Gawker: A Letter From Ray Jasper, Who Is About to Be Executed

Wow. Shuffle off to a quiet corner & take the time to read this. This man is (surprisingly) well spoken & knowledgeable & has a lot of good points.

Gawker: A Letter From Ray Jasper, Who Is About to Be Executed.

3 thoughts on “Gawker: A Letter From Ray Jasper, Who Is About to Be Executed

  1. My sympathies to the Alejandro family.

    Ray Jasper: The last words of an amoral sociopath.

    Jasper organized the slaughter of a “friend”, David, and he is claiming victimhood.

    Pathetic, predictable, common.

    Slavery – involuntary servitude of the innocent, based only upon injustice.

    Incarceration/death penalty – legal sanction of the guilty, who are responsible for their own sanctions, who have harmed/murdered the innocent, given a sentence based in due process, with a foundation in justice.

    I can see how Jasper, a clueless thug, would equate the two.

    All this time on death row, all that time for reflection and all we have are the idiotic musings of an amoral sociopath.

    A unique benefit of the death penalty is that the offender knows the day of their death and therefore has a huge advantage over the rest of us and, most certainly, over the innocent murder victim.

    “. . . a secondary measure of the love of God may be said to appear. For capital punishment provides the murderer with incentive to repentance which the ordinary man does not have, that is a definite date on which he is to meet his God. It is as if God thus providentially granted him a special inducement to repentance out of consideration of the enormity of his crime . . . the law grants to the condemned an opportunity which he did not grant to his victim, the opportunity to prepare to meet his God. Even divine justice here may be said to be tempered with mercy.” Carey agrees with Saints Augustine and Aquinas, that executions represent mercy to the wrongdoer: (p. 116). Quaker biblical scholar Dr. Gervas A. Carey. A Professor of Bible and past President of George Fox College, Essays on the Death Penalty, T. Robert Ingram, ed., St. Thomas Press, Houston, 1963, 1992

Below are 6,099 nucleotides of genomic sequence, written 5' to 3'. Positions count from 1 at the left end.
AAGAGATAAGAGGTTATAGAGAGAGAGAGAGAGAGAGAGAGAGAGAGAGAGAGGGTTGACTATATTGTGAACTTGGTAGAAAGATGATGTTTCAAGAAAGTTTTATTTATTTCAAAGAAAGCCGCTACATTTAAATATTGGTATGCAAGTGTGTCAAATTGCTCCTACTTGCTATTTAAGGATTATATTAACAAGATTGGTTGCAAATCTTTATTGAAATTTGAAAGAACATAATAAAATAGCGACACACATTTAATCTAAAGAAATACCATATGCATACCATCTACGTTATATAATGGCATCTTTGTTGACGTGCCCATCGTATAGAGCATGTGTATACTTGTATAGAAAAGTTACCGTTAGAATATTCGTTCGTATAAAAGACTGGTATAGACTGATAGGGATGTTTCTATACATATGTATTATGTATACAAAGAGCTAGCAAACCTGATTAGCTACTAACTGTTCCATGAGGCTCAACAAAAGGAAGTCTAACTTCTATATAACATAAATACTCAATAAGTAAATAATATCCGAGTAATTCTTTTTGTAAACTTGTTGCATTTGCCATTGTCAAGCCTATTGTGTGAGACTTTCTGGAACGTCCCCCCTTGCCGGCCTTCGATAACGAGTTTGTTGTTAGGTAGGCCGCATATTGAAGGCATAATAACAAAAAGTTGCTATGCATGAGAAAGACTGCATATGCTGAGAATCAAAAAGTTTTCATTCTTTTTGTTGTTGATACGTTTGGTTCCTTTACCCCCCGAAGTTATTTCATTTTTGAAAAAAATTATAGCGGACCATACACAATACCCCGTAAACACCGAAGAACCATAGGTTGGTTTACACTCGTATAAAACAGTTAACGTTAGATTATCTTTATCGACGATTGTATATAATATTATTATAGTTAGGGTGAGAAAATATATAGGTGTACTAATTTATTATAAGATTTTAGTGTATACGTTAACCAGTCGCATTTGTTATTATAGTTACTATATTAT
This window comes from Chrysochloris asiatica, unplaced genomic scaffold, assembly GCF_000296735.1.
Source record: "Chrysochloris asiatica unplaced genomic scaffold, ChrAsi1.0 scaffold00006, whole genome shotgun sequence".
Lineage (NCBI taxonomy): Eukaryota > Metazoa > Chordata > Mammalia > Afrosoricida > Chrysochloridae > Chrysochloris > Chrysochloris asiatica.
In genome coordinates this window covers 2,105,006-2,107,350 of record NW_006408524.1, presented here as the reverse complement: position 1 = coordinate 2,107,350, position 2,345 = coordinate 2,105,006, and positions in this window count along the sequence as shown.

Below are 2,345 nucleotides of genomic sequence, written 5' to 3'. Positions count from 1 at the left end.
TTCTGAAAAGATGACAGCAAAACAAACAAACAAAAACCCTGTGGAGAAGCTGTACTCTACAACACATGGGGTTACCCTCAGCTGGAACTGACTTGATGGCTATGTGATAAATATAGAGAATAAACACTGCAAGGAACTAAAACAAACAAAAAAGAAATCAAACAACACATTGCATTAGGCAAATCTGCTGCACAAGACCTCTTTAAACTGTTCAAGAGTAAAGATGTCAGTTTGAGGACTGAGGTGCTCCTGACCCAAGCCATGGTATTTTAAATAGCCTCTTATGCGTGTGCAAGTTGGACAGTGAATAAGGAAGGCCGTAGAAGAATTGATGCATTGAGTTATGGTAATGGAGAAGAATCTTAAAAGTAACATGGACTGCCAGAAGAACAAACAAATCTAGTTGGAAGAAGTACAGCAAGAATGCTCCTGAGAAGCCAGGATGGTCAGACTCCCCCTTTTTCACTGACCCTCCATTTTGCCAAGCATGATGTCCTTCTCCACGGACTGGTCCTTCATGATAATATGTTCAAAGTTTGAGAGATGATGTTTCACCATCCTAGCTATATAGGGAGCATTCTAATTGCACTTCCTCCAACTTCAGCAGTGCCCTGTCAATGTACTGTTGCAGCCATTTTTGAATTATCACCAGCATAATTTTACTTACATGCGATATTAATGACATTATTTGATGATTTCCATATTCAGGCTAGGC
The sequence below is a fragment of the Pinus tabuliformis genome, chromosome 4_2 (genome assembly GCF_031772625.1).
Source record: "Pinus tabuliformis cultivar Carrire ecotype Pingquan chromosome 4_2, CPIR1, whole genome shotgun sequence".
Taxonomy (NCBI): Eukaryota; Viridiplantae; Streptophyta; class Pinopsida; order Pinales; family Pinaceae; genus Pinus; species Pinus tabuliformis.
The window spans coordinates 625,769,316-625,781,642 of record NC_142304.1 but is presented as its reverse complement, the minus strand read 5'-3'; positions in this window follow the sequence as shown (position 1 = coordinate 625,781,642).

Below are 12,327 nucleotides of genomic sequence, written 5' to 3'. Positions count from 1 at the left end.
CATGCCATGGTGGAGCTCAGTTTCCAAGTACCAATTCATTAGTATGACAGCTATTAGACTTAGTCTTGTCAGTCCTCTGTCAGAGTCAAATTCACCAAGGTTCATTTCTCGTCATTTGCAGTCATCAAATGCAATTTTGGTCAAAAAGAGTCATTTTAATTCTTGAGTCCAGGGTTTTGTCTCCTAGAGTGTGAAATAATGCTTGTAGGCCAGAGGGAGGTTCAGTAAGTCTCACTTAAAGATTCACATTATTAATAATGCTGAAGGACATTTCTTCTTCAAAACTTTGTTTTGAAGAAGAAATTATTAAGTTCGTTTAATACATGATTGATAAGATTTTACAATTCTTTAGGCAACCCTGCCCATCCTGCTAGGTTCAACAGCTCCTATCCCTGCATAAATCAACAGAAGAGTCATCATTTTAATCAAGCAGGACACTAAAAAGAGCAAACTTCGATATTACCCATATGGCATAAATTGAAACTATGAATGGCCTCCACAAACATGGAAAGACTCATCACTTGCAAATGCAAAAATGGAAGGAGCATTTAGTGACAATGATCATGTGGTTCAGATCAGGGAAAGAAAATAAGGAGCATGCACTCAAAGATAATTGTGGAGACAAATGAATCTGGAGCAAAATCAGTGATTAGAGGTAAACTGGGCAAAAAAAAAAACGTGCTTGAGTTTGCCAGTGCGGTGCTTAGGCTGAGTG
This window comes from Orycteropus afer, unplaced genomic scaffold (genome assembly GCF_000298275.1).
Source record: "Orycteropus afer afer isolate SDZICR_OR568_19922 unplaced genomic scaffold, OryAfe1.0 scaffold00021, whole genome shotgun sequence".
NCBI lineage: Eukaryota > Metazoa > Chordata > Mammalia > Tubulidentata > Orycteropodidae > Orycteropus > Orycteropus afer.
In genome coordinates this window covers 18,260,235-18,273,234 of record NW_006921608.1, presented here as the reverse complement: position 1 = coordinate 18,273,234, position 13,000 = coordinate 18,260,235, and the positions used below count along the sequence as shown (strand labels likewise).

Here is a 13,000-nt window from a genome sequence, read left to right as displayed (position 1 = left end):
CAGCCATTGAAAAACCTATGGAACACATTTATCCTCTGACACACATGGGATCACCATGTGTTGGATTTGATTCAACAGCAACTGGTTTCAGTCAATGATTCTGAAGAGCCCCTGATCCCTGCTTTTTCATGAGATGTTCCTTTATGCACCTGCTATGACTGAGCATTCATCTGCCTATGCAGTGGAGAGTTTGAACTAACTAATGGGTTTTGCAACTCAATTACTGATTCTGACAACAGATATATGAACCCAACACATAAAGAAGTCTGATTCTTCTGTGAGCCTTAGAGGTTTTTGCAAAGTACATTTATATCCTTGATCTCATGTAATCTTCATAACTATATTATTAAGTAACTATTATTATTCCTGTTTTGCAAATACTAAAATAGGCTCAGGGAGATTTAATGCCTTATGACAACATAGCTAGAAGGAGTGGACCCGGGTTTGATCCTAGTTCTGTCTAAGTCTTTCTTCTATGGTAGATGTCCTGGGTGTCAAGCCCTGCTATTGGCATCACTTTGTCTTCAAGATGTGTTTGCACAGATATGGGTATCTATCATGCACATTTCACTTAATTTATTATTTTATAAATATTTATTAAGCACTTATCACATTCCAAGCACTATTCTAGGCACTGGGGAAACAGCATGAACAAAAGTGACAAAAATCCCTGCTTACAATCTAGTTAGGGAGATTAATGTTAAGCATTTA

St. Thomas Aquinas: “The fact that the evil, as long as they live, can be corrected from their errors does not prohibit the fact that they may be justly executed, for the danger which threatens from their way of life is greater and more certain than the good which may be expected from their improvement. They also have at that critical point of death the opportunity to be converted to God through repentance. And if they are so stubborn that even at the point of death their heart does not draw back from evil, it is possible to make a highly probable judgement that they would never come away from evil to the right use of their powers.” Summa Contra Gentiles, Book III, 146.


    The Death Penalty: Mercy, Expiation, Redemption & Salvation

    1. Wow, what a great comment! Admittedly I should’ve researched the case prior to re-blogging; I was impressed with how well spoken Jasper seemed & by the points he was so knowledgeable about. I usually don’t hear most inmates “speak” the way he did. Hopefully my reblogging this doesn’t lend the appearance that I condone what Jasper did, or anything of that nature…I just found it interesting & wanted to share. Thanks very much for taking the time to read & comment!!

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